- Abstract: In spite of their enormous success as black box function approximators in many fields such as computer vision, natural language processing and automated decision making, Deep Neural Networks often fall short of providing interpretable models of data. In applications where aiding human understanding is the main goal, describing regularities in data with compact formuli promises improved interpretability and better generalization. In this talk I will introduce the resulting problem of Symbolic Regression and its generalization to Program Induction, highlight some learning methods from the literature and discuss challenges and limitations of searching for algorithmic descriptions of data.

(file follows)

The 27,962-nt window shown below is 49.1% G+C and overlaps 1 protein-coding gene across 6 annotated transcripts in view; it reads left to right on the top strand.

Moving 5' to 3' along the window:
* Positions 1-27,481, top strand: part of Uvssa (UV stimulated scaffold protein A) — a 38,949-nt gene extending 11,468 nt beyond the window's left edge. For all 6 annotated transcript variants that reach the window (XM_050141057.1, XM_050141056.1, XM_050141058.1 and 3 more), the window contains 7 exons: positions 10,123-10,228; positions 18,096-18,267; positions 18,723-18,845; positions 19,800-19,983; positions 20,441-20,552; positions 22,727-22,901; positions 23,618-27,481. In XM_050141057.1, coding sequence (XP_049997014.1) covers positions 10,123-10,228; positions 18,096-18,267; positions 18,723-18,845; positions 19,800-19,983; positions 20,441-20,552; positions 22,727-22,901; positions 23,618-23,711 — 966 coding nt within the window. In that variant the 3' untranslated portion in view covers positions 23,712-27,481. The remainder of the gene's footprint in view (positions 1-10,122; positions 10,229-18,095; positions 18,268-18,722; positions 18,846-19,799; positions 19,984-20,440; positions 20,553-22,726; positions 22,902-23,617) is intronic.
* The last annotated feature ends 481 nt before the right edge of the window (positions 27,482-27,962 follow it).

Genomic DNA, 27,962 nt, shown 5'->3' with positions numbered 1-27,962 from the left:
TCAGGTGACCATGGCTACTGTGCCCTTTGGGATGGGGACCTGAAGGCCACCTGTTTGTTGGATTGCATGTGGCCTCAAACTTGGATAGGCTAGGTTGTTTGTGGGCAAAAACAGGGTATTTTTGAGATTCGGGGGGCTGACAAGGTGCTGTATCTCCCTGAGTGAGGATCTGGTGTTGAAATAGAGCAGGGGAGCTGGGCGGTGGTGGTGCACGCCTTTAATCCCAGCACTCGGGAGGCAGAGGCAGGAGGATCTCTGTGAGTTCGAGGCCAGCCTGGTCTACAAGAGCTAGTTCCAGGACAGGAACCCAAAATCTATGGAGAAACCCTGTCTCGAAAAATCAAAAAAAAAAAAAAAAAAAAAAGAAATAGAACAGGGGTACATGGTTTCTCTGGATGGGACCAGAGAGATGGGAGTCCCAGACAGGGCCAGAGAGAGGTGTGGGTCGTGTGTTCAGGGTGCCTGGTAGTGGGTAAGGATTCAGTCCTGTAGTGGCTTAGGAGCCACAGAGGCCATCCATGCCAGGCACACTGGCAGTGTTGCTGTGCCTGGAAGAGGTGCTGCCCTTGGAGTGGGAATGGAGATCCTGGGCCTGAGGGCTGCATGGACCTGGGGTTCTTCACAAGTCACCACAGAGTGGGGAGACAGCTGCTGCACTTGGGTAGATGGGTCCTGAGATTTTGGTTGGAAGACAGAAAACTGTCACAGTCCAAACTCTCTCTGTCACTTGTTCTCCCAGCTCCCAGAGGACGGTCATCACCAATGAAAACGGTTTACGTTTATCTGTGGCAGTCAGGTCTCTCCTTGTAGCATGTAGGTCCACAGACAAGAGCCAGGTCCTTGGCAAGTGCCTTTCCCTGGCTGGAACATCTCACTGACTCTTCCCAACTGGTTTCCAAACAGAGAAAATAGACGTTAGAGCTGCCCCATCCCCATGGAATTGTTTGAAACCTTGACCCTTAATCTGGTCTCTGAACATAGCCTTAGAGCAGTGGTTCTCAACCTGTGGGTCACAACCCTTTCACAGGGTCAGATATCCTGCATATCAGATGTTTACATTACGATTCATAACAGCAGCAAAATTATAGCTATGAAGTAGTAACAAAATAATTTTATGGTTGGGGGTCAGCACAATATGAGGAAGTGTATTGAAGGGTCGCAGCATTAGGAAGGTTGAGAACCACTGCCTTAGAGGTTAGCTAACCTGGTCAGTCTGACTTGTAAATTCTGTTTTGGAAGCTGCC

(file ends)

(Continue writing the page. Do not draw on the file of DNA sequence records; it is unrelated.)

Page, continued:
*There will be no workshop this week*.

## References

The main reference for the first half of the course will be *Deep Learning* by Ian Goodfellow, Yoshua Bengio, and Aaron Courville, freely available online. More specific references given in lectures will also be listed here, in the seminar schedule.

## Additional colabs

Here we provide links to a few additional colabs which might be interesting.

Classifying descents in Sn : Here we train a simple neural network to classify the descent sets of a permutation.

Playing with parity : Here we train a simple neurl net to learn the parity function, and look at how well it generalizes.